For many Arabs — among those who are even given the right to vote — the various likely outcomes of the election are a selection more unappealing than ever before. And with the split of the Joint List, the unified alliance of four Arab-majority parties that ran in 2015, enthusiasm is further depressed. As a result, Arab turnout is projected to reach a new low in recent history, with many disaffected voters choosing to boycott or otherwise skipping the election.

That being said, the choices are certainly greater in variety than has been seen before. 14 different groups, representing 21 different parties, stand a chance at crossing the 3.25% threshold and winning seats. With the help of this article, these complex options can be deconstructed for a greater understanding.

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The above chart presents a simple breakdown of each major party and its general ideology. Below, we’ll go into more depth, party by party, in descending order of average polling result.

Each party will be listed with its Hebrew (and, if applicable, Arabic) name, Latin transliteration of it Hebrew name, and its English name, along with its average, low, and high polling result for April, and its current number of seats.

כחול לבן | Kahol Lavan | Blue and White
Average of 29 seats (low of 27, high of 32); currently hold 11 seats

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From left to right: former IDF Chief of Staff Gabi Ashkenazi, former Finance Minister Yair Lapid, former IDF Chief of Staff Benny Gantz, former IDF Chief of Staff Moshe Ya’alon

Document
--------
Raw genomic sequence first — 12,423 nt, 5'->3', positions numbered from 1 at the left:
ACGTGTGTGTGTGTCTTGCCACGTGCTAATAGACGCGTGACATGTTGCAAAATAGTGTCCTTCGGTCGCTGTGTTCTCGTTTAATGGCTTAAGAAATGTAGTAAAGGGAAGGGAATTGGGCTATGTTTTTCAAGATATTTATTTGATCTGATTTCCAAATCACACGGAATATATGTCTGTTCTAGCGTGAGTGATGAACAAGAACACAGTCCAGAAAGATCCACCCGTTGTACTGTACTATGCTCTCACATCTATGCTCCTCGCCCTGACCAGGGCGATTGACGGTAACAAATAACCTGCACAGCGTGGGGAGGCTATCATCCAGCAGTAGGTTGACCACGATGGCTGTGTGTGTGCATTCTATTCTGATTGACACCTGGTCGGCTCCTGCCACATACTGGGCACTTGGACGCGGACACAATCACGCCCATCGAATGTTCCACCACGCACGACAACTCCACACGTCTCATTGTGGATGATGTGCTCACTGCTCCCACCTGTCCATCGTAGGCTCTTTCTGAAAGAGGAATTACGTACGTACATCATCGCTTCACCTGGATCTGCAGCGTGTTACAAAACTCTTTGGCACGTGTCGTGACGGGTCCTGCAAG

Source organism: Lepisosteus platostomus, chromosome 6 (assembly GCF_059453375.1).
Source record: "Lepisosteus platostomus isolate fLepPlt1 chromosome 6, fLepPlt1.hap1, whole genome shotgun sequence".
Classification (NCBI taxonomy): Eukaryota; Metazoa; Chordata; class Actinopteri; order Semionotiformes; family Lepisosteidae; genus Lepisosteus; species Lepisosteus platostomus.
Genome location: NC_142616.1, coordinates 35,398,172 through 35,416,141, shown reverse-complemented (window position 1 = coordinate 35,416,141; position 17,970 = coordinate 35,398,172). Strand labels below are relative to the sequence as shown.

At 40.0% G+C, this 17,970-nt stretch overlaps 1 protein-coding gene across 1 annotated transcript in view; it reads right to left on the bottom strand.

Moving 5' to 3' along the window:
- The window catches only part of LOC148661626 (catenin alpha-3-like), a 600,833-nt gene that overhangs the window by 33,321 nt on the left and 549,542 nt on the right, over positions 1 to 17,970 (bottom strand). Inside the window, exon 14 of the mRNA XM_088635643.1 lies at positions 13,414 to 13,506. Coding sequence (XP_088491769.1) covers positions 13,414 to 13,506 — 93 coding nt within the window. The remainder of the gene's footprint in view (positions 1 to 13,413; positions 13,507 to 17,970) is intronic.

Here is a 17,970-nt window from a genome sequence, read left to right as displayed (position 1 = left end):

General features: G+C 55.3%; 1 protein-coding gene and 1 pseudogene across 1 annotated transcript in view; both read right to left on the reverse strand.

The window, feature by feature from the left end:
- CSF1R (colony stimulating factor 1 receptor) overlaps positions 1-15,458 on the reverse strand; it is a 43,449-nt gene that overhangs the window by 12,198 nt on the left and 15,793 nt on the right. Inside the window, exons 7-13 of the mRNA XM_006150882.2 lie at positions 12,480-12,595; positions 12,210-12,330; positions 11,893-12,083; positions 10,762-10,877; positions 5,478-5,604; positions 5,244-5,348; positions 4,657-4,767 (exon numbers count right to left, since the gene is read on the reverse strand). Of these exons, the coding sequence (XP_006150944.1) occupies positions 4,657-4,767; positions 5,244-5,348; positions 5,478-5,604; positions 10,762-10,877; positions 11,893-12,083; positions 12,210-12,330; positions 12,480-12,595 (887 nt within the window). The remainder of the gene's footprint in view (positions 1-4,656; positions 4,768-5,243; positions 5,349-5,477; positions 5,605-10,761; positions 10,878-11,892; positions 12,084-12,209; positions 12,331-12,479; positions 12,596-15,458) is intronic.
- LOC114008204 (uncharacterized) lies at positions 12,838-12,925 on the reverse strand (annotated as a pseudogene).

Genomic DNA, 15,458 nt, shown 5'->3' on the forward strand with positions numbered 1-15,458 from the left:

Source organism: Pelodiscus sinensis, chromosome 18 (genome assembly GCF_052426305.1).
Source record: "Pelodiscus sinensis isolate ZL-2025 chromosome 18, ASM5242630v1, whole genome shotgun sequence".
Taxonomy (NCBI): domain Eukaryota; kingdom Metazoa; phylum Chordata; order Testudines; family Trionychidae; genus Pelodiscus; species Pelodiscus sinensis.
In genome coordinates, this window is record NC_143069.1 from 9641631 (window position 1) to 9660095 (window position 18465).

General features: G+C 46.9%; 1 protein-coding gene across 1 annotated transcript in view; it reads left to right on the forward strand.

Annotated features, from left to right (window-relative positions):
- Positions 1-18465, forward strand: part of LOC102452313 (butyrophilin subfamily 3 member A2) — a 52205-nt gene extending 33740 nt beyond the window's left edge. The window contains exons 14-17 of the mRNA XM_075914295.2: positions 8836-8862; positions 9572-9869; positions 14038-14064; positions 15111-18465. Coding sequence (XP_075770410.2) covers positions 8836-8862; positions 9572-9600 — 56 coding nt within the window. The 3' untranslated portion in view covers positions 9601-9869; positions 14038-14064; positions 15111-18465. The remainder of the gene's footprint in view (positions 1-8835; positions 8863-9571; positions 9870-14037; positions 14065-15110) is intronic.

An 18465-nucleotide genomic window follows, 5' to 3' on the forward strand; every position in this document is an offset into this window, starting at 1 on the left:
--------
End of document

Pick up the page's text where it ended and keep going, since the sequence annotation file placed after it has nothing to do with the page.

The star-studded alliance, featuring three former Chiefs of Staff of the Israel Defense Forces and a former Minister of Finance in its first four list positions, is a grand coalition of powerful men in Israeli politics and society — a boys’ club, if you will — forged to break Netanyahu’s grip on political power. A joining of forces of Gantz’s centrist Hosen L’Yisrael party, Lapid’s centrist Yesh Atid party, Ya’alon’s center-right Telem party, and Ashkenazi, the new party’s vision is less so one in which the incumbent government’s policy is to be radically transformed and more so one in which the symbolic figure of Netanyahu would be out of power.

Indeed, although the party’s platform seeks to amend (though not repeal) the immensely controversial Nation-State Law to include a guarantee of equality as a constitutional principle, it also promises no disengagement from settlements in the West Bank, indicating little deviation from Netanyahu’s policies on settlement expansion, and is uncompromising on the country’s status quo claim to all of Jerusalem. And the alliance itself was only forged on the eve of the registration deadline in February, following the finalization of a last-minute agreement in which Gantz would switch out for Lapid after two years as Prime Minister in the event of an election victory; naturally, the two men both desire power. That being said, the distinction formed simply by separating oneself from Netanyahu is larger than it may seem, and Kahol Lavan does not cooperate with the far right in the way that Likud does.